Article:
MoP).Distribution companies (DISCOMs) owed ₹141.44 billion (~$1.94 billion) to renewable energy generators (excluding dispute amounts) in overdue payment across 259 pending invoices at the end of July 2021, according to data released by the Ministry of Power (
The figure was 16% higher than ₹121.9 billion (~$1.63 billion) spread across 256 pending invoices at the end of June 2021.
As per the data released by the MoP’s payment ratification and analysis portal PRAAPTI, the outstanding payments to renewable power generators stood at ₹11.93 billion (~$163.22 million) at the end of July 2021. The figure was ₹9.58 billion (~$128.87 million) at the end of June 2021.
DISCOMs paid around ₹36.46 billion (~$498.83 million) in outstanding amounts to power generators, a decrease of 1%, and ₹145.58 billion (~$1.99 billion) in overdue amounts, increasing by 12% when compared to the June figures.
According to the released data, the overdue amount to power generators at the end of July 2021 stood at ₹940.05 billion (~$12.86 billion), an increase of 4% compared to the June figures.
At the end of July, the outstanding amount was ₹134.4 billion (~$1.84 billion), a drop of 16% compared to the previous month.
Among the states, Tamil Nadu had the highest backlog at the end of the month with an overdue amount of ₹199.44 billion (~$2.73 billion), followed by Maharashtra and Rajasthan with an overdue amount of ₹177.12 billion (~$2.42 billion) and ₹114.22 billion (~$1.56 billion), respectively.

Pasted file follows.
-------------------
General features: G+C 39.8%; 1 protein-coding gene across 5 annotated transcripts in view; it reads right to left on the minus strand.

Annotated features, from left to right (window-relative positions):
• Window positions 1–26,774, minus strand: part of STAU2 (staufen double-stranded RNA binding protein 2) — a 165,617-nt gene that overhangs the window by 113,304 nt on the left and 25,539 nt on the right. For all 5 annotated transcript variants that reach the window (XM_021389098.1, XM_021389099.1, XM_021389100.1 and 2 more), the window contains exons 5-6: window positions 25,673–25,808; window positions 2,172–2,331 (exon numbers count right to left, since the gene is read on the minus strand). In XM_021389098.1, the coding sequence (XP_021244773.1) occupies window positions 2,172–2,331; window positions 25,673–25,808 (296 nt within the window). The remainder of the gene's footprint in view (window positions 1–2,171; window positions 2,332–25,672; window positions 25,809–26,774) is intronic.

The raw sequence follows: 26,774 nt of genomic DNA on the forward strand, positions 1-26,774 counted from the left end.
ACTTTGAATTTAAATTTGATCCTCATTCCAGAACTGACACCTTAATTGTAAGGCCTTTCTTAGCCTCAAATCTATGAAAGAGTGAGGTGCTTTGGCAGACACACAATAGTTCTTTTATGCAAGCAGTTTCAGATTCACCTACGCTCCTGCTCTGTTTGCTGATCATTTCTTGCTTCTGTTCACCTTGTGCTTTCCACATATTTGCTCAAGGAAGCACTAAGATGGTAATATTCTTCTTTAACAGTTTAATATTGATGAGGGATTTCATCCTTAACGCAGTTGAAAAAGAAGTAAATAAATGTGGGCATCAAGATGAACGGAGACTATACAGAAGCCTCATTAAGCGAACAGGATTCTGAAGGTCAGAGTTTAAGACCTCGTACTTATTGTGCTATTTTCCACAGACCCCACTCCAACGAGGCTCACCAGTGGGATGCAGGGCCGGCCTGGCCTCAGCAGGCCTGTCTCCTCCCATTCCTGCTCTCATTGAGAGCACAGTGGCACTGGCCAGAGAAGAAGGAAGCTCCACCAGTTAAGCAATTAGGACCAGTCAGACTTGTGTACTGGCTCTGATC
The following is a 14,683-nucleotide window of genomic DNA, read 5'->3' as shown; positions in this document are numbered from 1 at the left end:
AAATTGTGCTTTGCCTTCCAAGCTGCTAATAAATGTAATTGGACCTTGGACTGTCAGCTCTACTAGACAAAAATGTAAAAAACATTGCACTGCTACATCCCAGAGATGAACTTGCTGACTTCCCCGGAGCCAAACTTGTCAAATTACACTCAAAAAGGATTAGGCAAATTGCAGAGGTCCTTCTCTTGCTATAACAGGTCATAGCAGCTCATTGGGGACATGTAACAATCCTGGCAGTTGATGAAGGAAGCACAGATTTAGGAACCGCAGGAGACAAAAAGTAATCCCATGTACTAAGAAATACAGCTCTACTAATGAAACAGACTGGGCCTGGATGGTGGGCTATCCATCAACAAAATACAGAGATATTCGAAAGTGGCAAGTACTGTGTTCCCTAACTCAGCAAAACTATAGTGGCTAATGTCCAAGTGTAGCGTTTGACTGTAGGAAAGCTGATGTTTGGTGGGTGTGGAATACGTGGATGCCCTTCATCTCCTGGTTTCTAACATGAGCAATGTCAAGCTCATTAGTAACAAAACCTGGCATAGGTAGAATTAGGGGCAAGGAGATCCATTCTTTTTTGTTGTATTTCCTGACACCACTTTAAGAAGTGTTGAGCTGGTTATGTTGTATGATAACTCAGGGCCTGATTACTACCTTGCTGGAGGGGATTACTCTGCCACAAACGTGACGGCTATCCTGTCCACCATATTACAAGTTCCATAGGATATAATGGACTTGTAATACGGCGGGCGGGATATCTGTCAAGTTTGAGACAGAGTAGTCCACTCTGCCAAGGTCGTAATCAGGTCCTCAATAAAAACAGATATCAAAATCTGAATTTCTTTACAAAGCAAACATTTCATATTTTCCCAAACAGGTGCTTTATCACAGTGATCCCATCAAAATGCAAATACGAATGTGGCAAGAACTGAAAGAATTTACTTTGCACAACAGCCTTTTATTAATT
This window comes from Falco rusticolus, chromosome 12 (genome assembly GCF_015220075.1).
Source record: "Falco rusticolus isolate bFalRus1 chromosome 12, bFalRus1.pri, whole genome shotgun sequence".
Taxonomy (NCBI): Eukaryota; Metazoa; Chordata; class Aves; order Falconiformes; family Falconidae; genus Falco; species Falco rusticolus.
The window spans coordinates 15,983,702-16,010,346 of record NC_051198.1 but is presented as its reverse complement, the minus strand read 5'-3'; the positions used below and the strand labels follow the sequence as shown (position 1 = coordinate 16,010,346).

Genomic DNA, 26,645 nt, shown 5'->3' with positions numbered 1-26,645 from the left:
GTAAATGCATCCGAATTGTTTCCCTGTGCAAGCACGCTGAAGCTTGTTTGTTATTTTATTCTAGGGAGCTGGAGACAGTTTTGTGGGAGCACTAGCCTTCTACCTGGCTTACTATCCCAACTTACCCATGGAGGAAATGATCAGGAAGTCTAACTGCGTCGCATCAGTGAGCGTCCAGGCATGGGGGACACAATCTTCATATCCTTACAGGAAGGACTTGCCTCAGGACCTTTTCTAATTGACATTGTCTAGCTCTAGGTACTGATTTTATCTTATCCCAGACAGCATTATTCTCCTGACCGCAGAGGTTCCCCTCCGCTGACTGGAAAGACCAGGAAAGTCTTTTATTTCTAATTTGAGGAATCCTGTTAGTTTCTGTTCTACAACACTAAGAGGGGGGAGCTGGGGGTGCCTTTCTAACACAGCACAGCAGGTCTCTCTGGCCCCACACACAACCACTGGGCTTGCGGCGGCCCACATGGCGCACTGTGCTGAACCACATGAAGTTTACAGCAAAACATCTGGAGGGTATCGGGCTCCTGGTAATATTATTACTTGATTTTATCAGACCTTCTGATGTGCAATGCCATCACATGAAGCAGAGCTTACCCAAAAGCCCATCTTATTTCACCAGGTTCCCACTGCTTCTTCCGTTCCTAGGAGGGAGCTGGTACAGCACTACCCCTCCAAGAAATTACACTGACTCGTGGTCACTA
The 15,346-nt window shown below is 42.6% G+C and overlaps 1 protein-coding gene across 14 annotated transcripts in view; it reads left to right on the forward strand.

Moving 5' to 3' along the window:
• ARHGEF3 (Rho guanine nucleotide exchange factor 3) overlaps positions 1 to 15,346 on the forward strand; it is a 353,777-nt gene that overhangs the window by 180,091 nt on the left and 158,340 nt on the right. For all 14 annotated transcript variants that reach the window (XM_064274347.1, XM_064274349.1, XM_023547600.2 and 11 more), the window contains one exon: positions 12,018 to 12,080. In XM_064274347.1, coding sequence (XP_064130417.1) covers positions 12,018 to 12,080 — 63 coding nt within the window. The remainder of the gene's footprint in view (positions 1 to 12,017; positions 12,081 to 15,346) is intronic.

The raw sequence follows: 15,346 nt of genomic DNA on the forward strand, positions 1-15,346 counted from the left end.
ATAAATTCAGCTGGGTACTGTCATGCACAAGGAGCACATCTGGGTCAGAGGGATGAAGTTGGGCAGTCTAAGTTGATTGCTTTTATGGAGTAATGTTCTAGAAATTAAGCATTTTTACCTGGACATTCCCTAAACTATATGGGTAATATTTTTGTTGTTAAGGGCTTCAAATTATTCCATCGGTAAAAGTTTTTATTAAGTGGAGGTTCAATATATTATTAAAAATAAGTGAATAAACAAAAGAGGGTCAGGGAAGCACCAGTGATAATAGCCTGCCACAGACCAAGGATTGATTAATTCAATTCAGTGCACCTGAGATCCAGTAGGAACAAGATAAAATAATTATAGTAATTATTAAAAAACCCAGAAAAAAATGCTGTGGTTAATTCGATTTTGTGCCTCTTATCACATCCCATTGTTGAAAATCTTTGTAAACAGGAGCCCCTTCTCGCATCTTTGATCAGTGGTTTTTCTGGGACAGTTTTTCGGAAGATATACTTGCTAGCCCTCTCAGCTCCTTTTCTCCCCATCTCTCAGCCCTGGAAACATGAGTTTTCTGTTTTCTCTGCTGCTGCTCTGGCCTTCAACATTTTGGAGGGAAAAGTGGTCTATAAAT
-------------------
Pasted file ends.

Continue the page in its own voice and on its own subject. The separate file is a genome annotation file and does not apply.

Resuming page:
In terms of ease of doing business with DISCOMs, Jammu and Kashmir and Meghalaya were the worst-performing states. Other states that performed badly during the month were Tamil Nadu, Maharashtra, Rajasthan, Karnataka, Telangana, Jharkhand, and Andhra Pradesh. Some of the better performing states for the month were Uttarakhand, Himachal Pradesh, Gujarat, Chhattisgarh, Assam, Arunachal Pradesh, Nagaland, and Goa.
Non-conventional energy generators to whom the DISCOMs owed the most amount at the end of the month included Tata Power, Adani Green Energy, and Hero Future Energies, with ₹25.24 billion (~$345.33 million), ₹19.14 billion (~$261.87 million), and ₹10.89 billion (~$148.99 million), respectively.
In July this year, the MoP issued detailed guidelines for reform-based result-linked power distribution program over the next five years. The program aims to improve the quality and the reliability of power supply to consumers through a financially sustainable and operationally efficient distribution sector. The plan is to reduce the aggregate technical and commercial losses across India to 12-15% and eliminate the gap between the average supply cost and the aggregate revenue requirement by 2024-25.
Rakesh is a staff reporter at Mercom India. Prior to joining Mercom, he worked in many roles as a business correspondent, assistant editor, senior content writer, and sub-editor with bcfocus.com, CIOReview/Silicon India, Verbinden Communication, and Bangalore Bias. Rakesh holds a Bachelor’s degree in English from Indira Gandhi National Open University (IGNOU). More articles from Rakesh Ranjan.